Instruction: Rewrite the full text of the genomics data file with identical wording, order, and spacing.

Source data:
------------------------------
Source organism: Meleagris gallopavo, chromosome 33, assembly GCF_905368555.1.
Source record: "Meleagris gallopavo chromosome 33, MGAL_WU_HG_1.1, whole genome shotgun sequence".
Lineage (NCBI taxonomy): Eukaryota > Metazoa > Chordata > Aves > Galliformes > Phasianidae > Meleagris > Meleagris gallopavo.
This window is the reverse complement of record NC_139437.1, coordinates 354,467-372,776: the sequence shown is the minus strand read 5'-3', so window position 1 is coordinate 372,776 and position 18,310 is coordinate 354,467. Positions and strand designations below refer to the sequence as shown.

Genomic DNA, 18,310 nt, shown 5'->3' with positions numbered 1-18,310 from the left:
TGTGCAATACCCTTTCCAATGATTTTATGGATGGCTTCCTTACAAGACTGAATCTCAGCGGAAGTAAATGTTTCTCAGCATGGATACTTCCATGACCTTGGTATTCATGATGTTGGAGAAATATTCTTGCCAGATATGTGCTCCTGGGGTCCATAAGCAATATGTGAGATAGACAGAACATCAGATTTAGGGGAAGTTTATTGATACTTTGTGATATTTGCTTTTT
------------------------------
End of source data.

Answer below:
Source organism: Meleagris gallopavo, chromosome 33, assembly GCF_905368555.1.
Source record: "Meleagris gallopavo chromosome 33, MGAL_WU_HG_1.1, whole genome shotgun sequence".
Lineage (NCBI taxonomy): Eukaryota > Metazoa > Chordata > Aves > Galliformes > Phasianidae > Meleagris > Meleagris gallopavo.
This window is the reverse complement of record NC_139437.1, coordinates 354,467-372,776: the sequence shown is the minus strand read 5'-3', so window position 1 is coordinate 372,776 and position 18,310 is coordinate 354,467. Positions and strand designations below refer to the sequence as shown.

Genomic DNA, 18,310 nt, shown 5'->3' with positions numbered 1-18,310 from the left:
TGTGCAATACCCTTTCCAATGATTTTATGGATGGCTTCCTTACAAGACTGAATCTCAGCGGAAGTAAATGTTTCTCAGCATGGATACTTCCATGACCTTGGTATTCATGATGTTGGAGAAATATTCTTGCCAGATATGTGCTCCTGGGGTCCATAAGCAATATGTGAGATAGACAGAACATCAGATTTAGGGGAAGTTTATTGATACTTTGTGATATTTGCTTTTT